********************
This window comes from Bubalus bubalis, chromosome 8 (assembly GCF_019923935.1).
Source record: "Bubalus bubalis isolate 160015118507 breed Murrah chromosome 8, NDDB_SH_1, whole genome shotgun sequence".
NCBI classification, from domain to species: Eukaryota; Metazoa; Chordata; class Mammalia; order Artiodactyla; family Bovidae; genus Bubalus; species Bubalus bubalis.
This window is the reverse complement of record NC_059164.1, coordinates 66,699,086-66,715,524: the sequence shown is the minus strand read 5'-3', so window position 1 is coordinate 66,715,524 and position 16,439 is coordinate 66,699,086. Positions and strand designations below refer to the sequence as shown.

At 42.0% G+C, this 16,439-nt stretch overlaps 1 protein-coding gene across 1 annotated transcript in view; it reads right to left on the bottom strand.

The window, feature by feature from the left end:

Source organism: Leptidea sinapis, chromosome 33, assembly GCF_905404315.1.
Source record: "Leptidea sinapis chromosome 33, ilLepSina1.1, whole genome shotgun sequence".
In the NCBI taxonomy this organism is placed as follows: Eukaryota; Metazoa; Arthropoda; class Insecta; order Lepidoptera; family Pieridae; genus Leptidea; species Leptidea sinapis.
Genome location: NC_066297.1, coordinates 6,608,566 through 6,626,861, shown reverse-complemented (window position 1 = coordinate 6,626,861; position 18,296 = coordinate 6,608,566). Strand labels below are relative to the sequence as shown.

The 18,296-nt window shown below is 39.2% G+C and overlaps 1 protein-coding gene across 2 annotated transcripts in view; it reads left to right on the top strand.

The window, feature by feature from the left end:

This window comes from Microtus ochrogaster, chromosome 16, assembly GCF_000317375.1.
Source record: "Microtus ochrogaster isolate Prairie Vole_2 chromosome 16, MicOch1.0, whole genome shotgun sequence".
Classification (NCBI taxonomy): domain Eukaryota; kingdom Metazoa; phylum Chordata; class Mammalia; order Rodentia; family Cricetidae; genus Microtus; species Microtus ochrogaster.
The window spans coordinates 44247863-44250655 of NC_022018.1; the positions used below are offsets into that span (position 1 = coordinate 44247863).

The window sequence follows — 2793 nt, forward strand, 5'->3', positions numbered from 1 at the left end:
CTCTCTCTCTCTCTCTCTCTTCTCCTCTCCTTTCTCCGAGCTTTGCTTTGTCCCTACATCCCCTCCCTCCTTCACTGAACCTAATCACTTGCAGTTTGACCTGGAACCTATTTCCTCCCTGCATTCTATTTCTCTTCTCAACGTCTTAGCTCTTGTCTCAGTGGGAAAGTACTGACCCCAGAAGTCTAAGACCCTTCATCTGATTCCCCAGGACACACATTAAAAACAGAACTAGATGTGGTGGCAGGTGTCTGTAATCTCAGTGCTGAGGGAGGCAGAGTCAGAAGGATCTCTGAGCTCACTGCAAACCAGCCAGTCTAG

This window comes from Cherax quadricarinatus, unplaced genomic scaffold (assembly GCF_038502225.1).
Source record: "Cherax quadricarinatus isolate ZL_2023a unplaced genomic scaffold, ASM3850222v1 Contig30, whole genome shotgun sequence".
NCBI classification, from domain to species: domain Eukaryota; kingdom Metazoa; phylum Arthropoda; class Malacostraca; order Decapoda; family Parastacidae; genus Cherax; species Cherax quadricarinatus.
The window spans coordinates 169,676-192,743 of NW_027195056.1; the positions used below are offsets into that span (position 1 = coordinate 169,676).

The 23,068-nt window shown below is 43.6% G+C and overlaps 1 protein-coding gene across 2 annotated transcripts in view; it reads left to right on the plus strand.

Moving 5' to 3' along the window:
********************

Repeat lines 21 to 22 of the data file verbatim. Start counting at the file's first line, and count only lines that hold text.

NCBI classification, from domain to species: domain Eukaryota; kingdom Metazoa; phylum Arthropoda; class Malacostraca; order Decapoda; family Parastacidae; genus Cherax; species Cherax quadricarinatus.
The window spans coordinates 169,676-192,743 of NW_027195056.1; the positions used below are offsets into that span (position 1 = coordinate 169,676).